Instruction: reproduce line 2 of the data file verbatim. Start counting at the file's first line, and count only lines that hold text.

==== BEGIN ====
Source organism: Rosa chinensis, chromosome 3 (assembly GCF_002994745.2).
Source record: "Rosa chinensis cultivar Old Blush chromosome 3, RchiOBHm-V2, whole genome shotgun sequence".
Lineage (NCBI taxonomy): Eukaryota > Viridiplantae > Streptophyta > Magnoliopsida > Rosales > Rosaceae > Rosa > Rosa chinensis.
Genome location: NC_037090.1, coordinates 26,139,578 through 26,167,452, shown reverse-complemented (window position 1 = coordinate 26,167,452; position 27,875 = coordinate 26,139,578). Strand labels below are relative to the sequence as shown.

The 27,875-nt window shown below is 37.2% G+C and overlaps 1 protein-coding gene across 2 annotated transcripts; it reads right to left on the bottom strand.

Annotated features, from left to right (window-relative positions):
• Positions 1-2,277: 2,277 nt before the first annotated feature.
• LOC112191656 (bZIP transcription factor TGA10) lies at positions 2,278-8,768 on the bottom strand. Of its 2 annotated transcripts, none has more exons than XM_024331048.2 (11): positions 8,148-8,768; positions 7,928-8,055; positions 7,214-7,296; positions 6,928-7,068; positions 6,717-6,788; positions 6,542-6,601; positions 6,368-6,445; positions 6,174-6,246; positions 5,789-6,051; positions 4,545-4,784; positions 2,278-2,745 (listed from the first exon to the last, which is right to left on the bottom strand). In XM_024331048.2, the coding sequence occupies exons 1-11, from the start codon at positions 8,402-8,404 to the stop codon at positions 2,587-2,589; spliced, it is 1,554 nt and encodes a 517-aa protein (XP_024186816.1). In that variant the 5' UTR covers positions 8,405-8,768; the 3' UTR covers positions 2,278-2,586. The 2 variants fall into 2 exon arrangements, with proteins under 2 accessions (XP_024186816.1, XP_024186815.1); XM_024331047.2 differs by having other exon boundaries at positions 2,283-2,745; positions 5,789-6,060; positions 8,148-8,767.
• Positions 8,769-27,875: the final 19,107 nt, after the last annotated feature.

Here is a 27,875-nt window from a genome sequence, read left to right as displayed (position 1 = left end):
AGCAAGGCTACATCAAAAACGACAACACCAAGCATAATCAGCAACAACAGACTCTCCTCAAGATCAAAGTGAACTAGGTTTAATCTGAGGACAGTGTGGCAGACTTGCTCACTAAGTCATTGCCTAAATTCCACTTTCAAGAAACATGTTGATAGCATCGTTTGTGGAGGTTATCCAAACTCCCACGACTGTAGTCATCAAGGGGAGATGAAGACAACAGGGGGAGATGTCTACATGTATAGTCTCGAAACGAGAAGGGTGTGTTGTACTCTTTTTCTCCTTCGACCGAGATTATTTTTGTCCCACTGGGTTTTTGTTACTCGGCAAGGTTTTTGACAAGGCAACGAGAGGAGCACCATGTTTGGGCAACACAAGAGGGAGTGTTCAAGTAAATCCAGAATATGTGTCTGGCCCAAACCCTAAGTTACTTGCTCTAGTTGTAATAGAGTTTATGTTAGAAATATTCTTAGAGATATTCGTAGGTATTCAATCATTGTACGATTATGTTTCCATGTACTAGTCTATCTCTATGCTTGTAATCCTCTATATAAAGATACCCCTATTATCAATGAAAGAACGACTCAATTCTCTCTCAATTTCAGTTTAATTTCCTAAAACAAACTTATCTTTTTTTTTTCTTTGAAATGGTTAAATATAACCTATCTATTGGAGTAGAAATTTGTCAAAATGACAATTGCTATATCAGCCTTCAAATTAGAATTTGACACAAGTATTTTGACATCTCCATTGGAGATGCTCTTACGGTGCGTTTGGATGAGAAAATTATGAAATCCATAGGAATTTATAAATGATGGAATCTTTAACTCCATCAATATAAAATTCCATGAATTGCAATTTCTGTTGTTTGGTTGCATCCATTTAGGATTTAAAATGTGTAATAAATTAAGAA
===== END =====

Source record: "Rosa chinensis cultivar Old Blush chromosome 3, RchiOBHm-V2, whole genome shotgun sequence".